The Defender electrickery foiled any plans for long, offroad forays into deep valleys and forests. A completely flat battery and dead dashboard brought its efficient Swedish counterpart into play and distance was therefore no object. A relaxing drive across the border into Cornwall and a not so relaxing walk across the fileds, found me on the banks of the River Tamar. I had the Beat to myself.
The river was a little coloured and at its normal level. It was overcast and warm, perfect fishing conditions. I started at the bottom of the Beat and walked slowly upstream looking for fish. Most of the rising fish were under the trees along the far bank, well out of range. Occasionally an acorn plopped into the river, I was familiar with the noise and ignored it. A lone kingfisher zoomed upstream and a buzzard mewed high above me near the cloud base.
I didn’t fish any of the slow stretches, I could see the rocks and boulders on the riverbed but no fish. I climbed down the ladder at the first riffle and perched on a large rock. I had just enough room for a side cast both upstream and downstream. I chose a weighted GRHE nymph and scoured the pool methodically for about an hour without any response. The pool below the riffle was the only deep water in the middle of the Beat and I was convinced that it held fish.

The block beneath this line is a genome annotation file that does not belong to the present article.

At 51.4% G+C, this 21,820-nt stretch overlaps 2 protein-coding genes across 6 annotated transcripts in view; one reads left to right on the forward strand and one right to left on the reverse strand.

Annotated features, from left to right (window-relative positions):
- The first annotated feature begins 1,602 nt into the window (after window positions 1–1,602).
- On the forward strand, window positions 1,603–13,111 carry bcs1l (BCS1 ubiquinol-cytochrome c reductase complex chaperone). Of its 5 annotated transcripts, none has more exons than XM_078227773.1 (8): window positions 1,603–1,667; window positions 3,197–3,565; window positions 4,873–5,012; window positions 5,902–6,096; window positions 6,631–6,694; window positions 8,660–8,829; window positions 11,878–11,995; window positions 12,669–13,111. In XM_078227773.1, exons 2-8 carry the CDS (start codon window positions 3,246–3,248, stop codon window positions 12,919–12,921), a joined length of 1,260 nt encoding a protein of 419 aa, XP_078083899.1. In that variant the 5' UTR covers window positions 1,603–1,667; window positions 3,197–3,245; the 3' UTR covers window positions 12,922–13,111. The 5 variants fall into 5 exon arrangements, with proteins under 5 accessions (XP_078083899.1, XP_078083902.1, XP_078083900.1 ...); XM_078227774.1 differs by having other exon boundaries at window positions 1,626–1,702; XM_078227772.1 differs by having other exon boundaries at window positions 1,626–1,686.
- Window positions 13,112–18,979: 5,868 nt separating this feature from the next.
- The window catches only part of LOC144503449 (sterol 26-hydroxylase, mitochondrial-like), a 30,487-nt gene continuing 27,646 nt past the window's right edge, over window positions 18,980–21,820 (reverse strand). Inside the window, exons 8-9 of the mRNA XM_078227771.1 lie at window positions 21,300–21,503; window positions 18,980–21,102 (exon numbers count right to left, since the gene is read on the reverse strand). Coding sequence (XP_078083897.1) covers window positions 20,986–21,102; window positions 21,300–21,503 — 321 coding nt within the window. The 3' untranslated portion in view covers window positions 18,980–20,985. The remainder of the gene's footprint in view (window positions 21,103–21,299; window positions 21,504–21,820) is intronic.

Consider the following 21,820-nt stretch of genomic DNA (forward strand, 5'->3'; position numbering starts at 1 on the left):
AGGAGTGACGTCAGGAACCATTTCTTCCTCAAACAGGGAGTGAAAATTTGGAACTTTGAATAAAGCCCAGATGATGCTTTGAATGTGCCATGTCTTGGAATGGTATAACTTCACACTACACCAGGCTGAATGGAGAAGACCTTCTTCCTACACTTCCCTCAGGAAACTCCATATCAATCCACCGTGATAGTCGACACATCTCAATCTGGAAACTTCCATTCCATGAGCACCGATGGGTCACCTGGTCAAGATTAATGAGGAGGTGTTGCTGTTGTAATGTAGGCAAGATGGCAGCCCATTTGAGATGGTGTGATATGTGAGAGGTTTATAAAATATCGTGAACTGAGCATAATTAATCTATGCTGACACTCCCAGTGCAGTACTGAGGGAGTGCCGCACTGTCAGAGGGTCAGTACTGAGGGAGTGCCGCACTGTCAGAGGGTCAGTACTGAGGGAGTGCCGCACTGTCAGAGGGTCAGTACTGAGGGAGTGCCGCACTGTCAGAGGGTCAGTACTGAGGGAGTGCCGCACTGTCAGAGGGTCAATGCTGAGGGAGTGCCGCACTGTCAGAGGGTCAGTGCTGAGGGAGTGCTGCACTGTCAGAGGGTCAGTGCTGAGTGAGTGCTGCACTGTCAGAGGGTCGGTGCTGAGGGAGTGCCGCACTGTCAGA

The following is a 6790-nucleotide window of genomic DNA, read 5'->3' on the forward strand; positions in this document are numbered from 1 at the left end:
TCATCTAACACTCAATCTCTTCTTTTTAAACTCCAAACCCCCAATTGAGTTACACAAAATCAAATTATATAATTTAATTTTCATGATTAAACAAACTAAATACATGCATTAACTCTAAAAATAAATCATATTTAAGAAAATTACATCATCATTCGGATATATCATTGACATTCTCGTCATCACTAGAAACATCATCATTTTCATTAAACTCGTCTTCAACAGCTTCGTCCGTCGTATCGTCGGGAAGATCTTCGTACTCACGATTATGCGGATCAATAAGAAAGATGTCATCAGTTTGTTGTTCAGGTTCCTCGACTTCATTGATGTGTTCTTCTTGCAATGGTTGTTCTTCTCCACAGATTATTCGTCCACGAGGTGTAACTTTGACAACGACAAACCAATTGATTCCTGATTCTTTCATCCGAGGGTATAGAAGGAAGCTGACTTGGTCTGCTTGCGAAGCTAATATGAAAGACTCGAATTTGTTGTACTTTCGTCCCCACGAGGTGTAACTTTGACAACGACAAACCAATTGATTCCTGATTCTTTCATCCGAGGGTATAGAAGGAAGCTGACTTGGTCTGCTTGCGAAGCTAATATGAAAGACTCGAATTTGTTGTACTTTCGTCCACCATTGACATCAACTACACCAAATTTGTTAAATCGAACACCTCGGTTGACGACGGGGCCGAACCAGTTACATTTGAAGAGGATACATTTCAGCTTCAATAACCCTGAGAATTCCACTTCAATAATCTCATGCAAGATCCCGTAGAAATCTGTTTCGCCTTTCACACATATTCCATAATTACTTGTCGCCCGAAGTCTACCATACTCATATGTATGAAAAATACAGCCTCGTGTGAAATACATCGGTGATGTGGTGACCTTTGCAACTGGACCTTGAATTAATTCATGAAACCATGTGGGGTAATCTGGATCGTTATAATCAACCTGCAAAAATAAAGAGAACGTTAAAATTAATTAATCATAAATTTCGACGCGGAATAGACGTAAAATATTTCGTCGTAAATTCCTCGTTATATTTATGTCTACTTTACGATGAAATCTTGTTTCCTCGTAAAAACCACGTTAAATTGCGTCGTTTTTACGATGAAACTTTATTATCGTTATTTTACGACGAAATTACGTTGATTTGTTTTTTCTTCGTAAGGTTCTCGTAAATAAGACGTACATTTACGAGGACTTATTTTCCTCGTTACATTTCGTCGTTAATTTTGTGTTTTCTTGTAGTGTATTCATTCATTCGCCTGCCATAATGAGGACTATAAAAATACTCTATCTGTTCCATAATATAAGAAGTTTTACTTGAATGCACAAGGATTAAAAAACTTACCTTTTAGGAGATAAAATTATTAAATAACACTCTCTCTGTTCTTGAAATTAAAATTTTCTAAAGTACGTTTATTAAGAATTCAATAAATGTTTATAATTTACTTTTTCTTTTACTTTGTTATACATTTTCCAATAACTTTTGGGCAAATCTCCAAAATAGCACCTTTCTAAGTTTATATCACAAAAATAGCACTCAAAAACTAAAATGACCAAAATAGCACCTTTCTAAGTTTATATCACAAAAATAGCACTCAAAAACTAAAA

I’d caught a couple of grayling in the pool on a previous trip and I thought a change of fly might help. I chose a heavy wet fly with a red tag, which would sink quickly in the fast water and would be more visible than the drab GRHE nymph.
I worked the fly down the bubble line and soon had a positive take. The snake-like wriggling and thumps on the rod told me it was a grayling. The fish was in pristine condition and departed at high speed. It was satisfying to have changed tactics and been rewarded so quickly. I imagined a small shoal of grayling in the slow, deep water waiting for tasty morsels to drift past. The fish had taken my fly about twenty yards down the pool. I threw a loop across the current and fed out line until the distance seemed right. A couple of drifts later I had a very solid take, the fish stayed deep and was obviously much bigger. I eased the grayling towards me but the hook pinged out just as I raised the rod to grasp the fish.
A few minutes later, as the fly drifted through the same part of the pool, I had another violent take. Another long fight, with the fish staying deep in the fast water, resulted in a big grayling which came safely to hand. I was in the zone but the takes petered out. Twenty minutes later I had a tap on the rod much further down the pool. Either the fish had moved downstream, out of reach, or the shoal had been spooked.
I walked upstream to the next riffle where the water was faster and shallower. I immediately caught a very small grayling. I knew that I wouldn’t catch anything else, so I climbed back up the ladder and wandered downstream. I dabbled a fly in a few deep runs but with little conviction. I had caught sufficient. It had been an excellent afternoon.